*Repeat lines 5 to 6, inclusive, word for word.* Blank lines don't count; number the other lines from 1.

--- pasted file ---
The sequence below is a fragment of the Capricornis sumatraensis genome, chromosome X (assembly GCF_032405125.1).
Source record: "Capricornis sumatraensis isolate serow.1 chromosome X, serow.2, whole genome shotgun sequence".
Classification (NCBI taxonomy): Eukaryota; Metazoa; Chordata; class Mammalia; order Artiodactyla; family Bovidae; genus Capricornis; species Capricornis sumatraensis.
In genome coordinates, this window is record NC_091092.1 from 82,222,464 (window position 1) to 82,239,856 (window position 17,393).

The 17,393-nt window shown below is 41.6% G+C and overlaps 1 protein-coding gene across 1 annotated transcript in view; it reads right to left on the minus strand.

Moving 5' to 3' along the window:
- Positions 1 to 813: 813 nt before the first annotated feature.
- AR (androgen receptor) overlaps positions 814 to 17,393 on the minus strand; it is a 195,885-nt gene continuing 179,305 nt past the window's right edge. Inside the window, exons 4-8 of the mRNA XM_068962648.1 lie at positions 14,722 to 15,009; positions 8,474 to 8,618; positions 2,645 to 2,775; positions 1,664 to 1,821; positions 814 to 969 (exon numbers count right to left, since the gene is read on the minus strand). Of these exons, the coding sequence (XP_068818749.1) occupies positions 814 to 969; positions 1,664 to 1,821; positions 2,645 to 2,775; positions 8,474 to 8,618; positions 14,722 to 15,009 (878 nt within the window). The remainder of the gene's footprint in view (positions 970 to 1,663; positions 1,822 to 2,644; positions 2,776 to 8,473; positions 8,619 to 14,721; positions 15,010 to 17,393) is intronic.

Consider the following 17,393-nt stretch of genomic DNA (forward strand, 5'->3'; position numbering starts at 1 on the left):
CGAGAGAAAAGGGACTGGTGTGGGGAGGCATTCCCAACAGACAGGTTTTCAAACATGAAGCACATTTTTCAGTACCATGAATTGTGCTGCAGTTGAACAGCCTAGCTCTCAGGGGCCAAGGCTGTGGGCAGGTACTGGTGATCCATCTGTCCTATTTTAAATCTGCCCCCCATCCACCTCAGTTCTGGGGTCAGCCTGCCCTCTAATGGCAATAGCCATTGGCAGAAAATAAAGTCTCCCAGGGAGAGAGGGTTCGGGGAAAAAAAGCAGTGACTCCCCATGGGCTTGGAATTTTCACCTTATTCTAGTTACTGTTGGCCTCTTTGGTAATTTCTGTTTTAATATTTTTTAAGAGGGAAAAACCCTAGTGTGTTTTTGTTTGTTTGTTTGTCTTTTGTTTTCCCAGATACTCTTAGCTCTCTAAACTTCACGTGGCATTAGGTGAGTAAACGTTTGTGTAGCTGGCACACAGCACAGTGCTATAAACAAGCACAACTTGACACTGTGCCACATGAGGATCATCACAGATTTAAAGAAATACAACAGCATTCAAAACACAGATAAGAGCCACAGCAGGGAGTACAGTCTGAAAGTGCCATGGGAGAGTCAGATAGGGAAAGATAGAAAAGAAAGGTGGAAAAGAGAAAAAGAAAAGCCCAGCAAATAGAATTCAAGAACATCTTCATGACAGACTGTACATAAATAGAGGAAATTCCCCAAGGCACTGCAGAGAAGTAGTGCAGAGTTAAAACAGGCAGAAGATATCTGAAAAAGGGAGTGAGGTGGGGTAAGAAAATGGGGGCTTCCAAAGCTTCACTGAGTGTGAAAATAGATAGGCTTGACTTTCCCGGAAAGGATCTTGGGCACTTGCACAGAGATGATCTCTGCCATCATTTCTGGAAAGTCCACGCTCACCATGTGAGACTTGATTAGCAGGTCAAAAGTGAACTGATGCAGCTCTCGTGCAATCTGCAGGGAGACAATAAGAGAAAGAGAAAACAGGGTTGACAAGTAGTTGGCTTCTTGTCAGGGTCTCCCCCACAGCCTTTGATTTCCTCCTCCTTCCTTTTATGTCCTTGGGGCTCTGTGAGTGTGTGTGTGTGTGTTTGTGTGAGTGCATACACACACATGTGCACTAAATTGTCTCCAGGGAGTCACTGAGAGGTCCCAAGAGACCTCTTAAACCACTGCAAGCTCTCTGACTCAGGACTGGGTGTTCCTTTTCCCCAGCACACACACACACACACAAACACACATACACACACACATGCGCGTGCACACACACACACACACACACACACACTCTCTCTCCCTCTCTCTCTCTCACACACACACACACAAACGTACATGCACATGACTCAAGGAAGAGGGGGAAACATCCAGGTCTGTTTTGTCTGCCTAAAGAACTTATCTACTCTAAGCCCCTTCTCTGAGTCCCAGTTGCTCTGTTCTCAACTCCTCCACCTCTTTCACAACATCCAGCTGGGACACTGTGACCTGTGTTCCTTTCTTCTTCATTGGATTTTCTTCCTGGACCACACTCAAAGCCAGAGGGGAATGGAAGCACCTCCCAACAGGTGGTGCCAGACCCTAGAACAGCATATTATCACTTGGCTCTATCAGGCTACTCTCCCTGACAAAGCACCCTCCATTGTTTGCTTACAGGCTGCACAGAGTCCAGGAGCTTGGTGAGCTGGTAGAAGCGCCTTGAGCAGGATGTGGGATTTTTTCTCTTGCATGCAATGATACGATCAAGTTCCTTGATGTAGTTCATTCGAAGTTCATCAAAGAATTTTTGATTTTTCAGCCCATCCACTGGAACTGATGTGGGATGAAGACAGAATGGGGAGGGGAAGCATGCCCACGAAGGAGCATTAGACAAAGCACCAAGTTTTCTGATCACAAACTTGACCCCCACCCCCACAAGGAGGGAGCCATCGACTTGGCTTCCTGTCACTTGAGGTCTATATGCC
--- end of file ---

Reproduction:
The 17,393-nt window shown below is 41.6% G+C and overlaps 1 protein-coding gene across 1 annotated transcript in view; it reads right to left on the minus strand.

Moving 5' to 3' along the window: